Is a Night Rate Meter right for me?
Since 2015 Tipperary Energy Agency has been supporting homeowners decarbonising their homes using heat pumps. We are often asked if it makes sense to install a night meter.
What is night rate meter?
A night rate meter is a meter that affords the user lower rate electricity during the hours of 11pm-8am (End October to end of March), and midnight to 9am in the summer months. The reason that the time changes from summer to winter is based on not resetting mechanical clocks when the times change! This lower night rate costs are balanced by a slightly higher day unit cost and slightly higher standing charge.
When does it make sense to have night rate?
If you use the 4200 national average units (kWh) per annum, then you will have the same costs at 27% usage during night rate hours or 3.16 units during the night hours. Assuming a minimum load of about 200Watts, the average home would use 1.8kWh/ units at night, so one would have to actively use about 1.4kWh extra units on night rate.
However, when someone installs a heat pump (assuming about 4000units used for heating), the night rate meter would make sense if you had your heating on at any point during the night hours or run your hot water cycle at night. This would be about 20% of your overall usage at night or 4.5 Units during the night hours on average (an additional 2.7 Units at night).
We typically see 35%-45% usage at night time with homes with heat pumps (and in some cases PV). And the use of a night meter would save €150 – €250 per annum. This would represent 10% – 20% depending on how well you use your home appliances and heat pump.
At the time of writing that following day/ night vs standard Electric Ireland Tariffs (largest market share for info only and do not include direct debit and online billing discounts):
Commission for Regulation of Utilities Q1 2018.
Note many, if not all the providers offer introductory discounts that apply for new customers that are not referenced in the above graphics.
The below analysis is based on the Rural Tariff, but there is little major difference, and would most likely be included within the two lines.
If one uses only a Heat pump to supply hot water (assumed 10kWh of hot water at a cop of 2.5) at night, and an average base load of 200W from standby appliances, one would use 5.8kWh. Any extra appliance usage or heating usage would likely drive significant savings in terms of using night rate.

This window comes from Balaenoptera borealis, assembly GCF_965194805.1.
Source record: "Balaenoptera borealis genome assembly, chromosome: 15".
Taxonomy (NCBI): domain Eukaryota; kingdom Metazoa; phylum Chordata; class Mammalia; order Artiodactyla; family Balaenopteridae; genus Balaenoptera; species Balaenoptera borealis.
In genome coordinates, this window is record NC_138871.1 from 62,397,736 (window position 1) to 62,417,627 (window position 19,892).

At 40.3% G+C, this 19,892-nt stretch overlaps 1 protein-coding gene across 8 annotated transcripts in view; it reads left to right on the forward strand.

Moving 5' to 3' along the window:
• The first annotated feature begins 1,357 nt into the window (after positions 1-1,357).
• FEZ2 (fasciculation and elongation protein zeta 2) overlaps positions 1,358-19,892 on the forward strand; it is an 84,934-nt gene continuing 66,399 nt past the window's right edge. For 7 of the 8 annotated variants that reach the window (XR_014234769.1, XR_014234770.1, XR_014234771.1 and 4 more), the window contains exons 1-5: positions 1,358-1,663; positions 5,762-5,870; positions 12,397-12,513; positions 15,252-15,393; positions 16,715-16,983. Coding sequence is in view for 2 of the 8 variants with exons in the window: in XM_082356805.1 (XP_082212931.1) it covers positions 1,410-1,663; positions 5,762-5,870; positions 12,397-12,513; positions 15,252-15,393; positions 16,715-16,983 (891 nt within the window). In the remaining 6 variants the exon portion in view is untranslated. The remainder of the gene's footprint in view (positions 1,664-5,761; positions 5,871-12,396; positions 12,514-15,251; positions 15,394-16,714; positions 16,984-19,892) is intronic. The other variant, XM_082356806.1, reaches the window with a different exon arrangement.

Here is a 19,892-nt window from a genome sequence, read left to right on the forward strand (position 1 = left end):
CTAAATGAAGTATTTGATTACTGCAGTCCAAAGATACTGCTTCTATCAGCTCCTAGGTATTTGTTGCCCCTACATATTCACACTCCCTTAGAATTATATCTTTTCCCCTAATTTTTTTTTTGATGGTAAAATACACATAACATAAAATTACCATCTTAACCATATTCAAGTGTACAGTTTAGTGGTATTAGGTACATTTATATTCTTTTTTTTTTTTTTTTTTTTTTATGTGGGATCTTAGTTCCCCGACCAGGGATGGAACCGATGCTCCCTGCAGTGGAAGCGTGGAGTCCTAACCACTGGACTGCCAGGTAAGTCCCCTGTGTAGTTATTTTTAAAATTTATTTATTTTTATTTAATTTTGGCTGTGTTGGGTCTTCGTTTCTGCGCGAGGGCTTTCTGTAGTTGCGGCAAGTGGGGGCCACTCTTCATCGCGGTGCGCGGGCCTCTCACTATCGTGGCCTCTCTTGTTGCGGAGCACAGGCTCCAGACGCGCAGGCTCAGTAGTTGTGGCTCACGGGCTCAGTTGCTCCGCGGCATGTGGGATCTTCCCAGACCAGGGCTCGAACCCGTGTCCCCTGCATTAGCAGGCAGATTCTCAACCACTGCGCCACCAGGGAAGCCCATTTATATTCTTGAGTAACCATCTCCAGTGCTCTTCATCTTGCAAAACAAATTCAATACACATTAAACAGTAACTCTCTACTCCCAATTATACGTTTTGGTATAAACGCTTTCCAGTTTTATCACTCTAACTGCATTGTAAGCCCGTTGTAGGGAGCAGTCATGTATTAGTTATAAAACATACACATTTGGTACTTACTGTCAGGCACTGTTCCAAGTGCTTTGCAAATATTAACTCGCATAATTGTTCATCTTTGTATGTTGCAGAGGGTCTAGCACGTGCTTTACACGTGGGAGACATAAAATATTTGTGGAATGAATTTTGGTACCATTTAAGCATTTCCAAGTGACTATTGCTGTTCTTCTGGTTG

What about an Electric Car?
If you use your EV charger at home and at night, it makes a lot of sense to have a night rate meter. If we assume 18000kms per annum, 15kWh/ 100kms and 80% home charging at night, then one would utilise 6 units per night. Noting that one only needs less than half this to break even, it makes a lot of sense.
Does a PV installation make a difference?
Yes, a PV array generates in the day and therefore the slight increase in day rate costs have a little lower impact, and it usually results in a higher % night rate.
Is this the same for all suppliers and tariffs?
In principle it is similar, however the % night rate required changes per supplier and the heavily discounted introductory tariffs need a little higher % night to break even. This would equate to 24% break even Vs 20% on the standard Electric Ireland tariff for a home with a heat pump.
So is this right for me?
If you have a heat pump or an Electric vehicle and make a reasonable effort to switch to night rate usage, it would be highly likely you will save significant sums of money. If you don’t have either, then it is a question of how much energy you can switch to night rate to see if it is worthwhile.
Suppliers are constantly updating their tariffs, particularly when consumption patterns change with technologies. Electric Ireland have included a specific tariff for heat pumps, which will be of huge interest for homes with high night rate use. For more information see: https://www.electricireland.ie/residential/all-electric-home
Some assumptions to the above analysis:
- ie used for price comparisons – long term Electric Ireland (55% of domestic customers in Ireland) and lowest introductory rate.
- Heat pump using 4000 kWh/ annum;
- EV using 2160 (80% of 15kWh/100kms @18000kms/annum)
- Direct debit and online billing discounts not included.
- Rural standing charge.